For 82 reviews, this critic has graded:
  • 30% higher than the average critic
  • 0% same as the average critic
  • 70% lower than the average critic
On average, this critic grades 8.8 points lower than other critics. (0-100 point scale)

Ed Gonzalez's Scores

  • Movies
  • TV
Average review score: 51
Highest review score: 100 In the Mood for Love
Lowest review score: 12 Strange Magic
Score distribution:
  1. Positive: 31 out of 82
  2. Negative: 32 out of 82
82 movie reviews
    • 100 Metascore
    • 75 Ed Gonzalez
    Richard Linklater's film is an experiment in time, and one that's attentive to the audience's sense of empathy.
    • 97 Metascore
    • 50 Ed Gonzalez
    Steve McQueen's film practically treats Solomon Norhtup as passive observer to a litany of horrors that exist primarily for our own education.
    • 90 Metascore
    • 75 Ed Gonzalez
    The Dardennes believe in human value and social order being rooted in a sense of solidarity, a staggering consciousness of community that brims with a sensitivity to place, movement, and emotion.
    • 90 Metascore
    • 100 Ed Gonzalez
    Her
    A screwball surrealist comedy that asks us to laugh at an unconventional romance while also disarming us with the realization that its fantasy scenario isn't too far from our present reality.
    • 88 Metascore
    • 75 Ed Gonzalez
    Abdellatif Kechiche reveals through his sense of composition, and collaboration with his remarkable actresses, a sensitivity to emotional nuance that's striking.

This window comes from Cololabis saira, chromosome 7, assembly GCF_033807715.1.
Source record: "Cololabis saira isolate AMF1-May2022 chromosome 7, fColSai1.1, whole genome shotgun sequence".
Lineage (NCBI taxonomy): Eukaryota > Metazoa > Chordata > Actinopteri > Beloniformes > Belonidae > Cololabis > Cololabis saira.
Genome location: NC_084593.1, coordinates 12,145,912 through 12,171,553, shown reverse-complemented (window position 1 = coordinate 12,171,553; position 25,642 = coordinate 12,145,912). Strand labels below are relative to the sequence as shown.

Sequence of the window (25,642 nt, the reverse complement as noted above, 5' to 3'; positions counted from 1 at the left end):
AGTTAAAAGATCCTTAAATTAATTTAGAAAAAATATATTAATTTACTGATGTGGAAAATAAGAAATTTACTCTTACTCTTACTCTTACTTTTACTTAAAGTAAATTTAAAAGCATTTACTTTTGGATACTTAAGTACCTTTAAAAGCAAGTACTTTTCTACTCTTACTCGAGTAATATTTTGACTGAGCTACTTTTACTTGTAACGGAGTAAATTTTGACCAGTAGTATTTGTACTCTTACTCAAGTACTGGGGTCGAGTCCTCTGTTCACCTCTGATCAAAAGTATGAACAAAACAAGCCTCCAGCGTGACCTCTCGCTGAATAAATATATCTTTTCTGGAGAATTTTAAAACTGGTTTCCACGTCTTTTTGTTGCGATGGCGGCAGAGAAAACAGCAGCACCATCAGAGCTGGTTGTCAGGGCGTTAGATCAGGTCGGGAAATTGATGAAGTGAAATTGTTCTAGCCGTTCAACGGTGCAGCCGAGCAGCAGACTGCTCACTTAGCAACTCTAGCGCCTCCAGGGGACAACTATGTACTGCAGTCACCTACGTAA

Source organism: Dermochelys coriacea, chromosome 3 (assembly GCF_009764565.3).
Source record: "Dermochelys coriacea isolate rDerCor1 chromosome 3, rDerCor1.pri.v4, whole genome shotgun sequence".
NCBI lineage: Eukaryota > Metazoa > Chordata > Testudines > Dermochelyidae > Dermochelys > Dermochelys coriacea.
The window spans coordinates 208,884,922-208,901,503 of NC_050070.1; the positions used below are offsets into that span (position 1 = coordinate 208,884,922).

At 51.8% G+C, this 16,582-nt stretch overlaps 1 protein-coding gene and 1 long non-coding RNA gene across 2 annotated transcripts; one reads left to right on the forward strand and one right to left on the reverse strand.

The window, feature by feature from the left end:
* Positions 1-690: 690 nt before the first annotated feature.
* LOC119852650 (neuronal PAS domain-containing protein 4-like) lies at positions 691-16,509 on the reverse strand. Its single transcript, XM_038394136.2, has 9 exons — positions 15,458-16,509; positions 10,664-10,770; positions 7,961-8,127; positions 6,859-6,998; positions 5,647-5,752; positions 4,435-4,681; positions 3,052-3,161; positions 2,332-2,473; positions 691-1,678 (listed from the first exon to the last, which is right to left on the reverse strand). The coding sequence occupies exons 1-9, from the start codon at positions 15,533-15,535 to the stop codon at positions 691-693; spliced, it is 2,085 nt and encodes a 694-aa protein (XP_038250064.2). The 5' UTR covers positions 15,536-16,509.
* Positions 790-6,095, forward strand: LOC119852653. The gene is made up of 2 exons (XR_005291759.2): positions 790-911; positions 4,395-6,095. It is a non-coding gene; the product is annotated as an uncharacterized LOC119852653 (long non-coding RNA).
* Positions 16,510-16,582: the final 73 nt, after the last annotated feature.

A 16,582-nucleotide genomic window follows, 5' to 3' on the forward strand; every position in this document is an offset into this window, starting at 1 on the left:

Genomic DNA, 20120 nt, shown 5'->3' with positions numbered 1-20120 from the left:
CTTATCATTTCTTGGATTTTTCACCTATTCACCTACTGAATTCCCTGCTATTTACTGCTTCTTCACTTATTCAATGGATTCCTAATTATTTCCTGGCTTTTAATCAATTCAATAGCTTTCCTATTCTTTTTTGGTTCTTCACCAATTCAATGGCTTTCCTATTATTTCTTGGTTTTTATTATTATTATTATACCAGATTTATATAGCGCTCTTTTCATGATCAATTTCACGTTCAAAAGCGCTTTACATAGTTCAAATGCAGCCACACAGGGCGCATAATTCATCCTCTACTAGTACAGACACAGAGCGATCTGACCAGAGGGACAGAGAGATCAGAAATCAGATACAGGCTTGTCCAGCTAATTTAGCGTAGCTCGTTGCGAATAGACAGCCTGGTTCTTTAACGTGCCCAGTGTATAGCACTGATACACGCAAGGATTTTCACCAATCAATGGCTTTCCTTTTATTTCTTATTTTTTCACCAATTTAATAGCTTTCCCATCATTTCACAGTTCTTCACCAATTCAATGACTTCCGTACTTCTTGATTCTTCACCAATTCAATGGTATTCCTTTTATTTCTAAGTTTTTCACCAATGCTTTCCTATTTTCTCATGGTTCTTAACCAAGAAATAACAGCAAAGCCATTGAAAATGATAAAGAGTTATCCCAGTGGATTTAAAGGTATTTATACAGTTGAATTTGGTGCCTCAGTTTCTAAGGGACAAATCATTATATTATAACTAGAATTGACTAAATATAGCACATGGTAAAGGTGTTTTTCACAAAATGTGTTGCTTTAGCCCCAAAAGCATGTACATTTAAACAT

• 86 Metascore
    • 63 Ed Gonzalez
    The film exudes a sense of fleetingness; however static these lives may be, Tian's narrative perfectly evokes a changing season.
    • 86 Metascore
    • 88 Ed Gonzalez
    Benh Zeitlin's lived-in, almost abstract sense of social realism is partly what makes the film so refreshing and uniquely affecting.
    • 85 Metascore
    • 100 Ed Gonzalez
    In the Mood For Love is ravishing beyond mortal words.
    • 85 Metascore
    • 88 Ed Gonzalez
    The Tree of Life's fetching images are like glowing shards of glass, and together they form a grandiose mirror that reflects Malick's impassioned philosophical outlook. It's unquestionably this great filmmaker's most personal work, a revelation of how he came to be, why he creates, and where he feels he's going.
    • 84 Metascore
    • 63 Ed Gonzalez
    Léos Carax's maddening, self-satisfied, though never smug, game of spot-the-reference seems intended only for a particular type of cinephile.
    • 83 Metascore
    • 63 Ed Gonzalez
    I Killed My Mother is a film best heard than seen, as the earnest, nimble scrubbiness of Dolan's screenplay is ill-served by his conceited visuals, an aesthetic mode that feels insecurely borrowed from perfume commercials and the work of Jean-Luc Godard and Wong Kar-Wai.
    • 81 Metascore
    • 63 Ed Gonzalez
    The literalizing of Ivan Locke's hidden self and his inability to master it ultimately exposes the film as the squarest kind of theater: drama therapy.
    • 80 Metascore
    • 50 Ed Gonzalez
    The poetic, referential succession of near-still images that opens the film so immaculately distills Melancholia's moody narrative and themes that it makes the two-hours-plus that follow seem impossibly redundant.
    • 80 Metascore
    • 75 Ed Gonzalez
    To dismiss it as simply an act of hipster appropriation is to cop out, because appropriation is the film's thematic meat.